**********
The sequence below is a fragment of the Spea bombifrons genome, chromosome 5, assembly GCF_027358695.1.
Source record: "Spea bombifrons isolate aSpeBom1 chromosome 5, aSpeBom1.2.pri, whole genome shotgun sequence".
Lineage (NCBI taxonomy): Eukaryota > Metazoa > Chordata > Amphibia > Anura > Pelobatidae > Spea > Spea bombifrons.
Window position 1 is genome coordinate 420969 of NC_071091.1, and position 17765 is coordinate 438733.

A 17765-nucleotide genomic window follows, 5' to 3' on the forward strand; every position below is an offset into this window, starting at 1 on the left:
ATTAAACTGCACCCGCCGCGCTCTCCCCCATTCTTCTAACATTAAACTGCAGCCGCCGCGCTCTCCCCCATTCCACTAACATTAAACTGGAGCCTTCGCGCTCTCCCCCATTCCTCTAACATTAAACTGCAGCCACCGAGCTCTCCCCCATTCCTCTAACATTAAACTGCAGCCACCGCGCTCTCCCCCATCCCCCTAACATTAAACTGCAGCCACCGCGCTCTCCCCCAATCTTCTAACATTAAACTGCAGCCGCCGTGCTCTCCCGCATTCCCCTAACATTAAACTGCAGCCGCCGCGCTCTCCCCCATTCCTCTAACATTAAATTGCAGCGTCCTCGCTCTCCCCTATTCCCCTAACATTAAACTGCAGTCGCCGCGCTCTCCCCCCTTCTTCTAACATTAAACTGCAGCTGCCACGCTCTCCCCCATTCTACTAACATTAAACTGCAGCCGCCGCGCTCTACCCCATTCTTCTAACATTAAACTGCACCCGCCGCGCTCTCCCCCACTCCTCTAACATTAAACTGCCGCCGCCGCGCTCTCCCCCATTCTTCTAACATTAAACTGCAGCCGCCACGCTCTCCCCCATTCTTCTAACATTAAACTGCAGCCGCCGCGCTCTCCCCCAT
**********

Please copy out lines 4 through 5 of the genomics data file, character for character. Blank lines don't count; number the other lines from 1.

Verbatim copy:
Window position 1 is genome coordinate 420969 of NC_071091.1, and position 17765 is coordinate 438733.

A 17765-nucleotide genomic window follows, 5' to 3' on the forward strand; every position below is an offset into this window, starting at 1 on the left: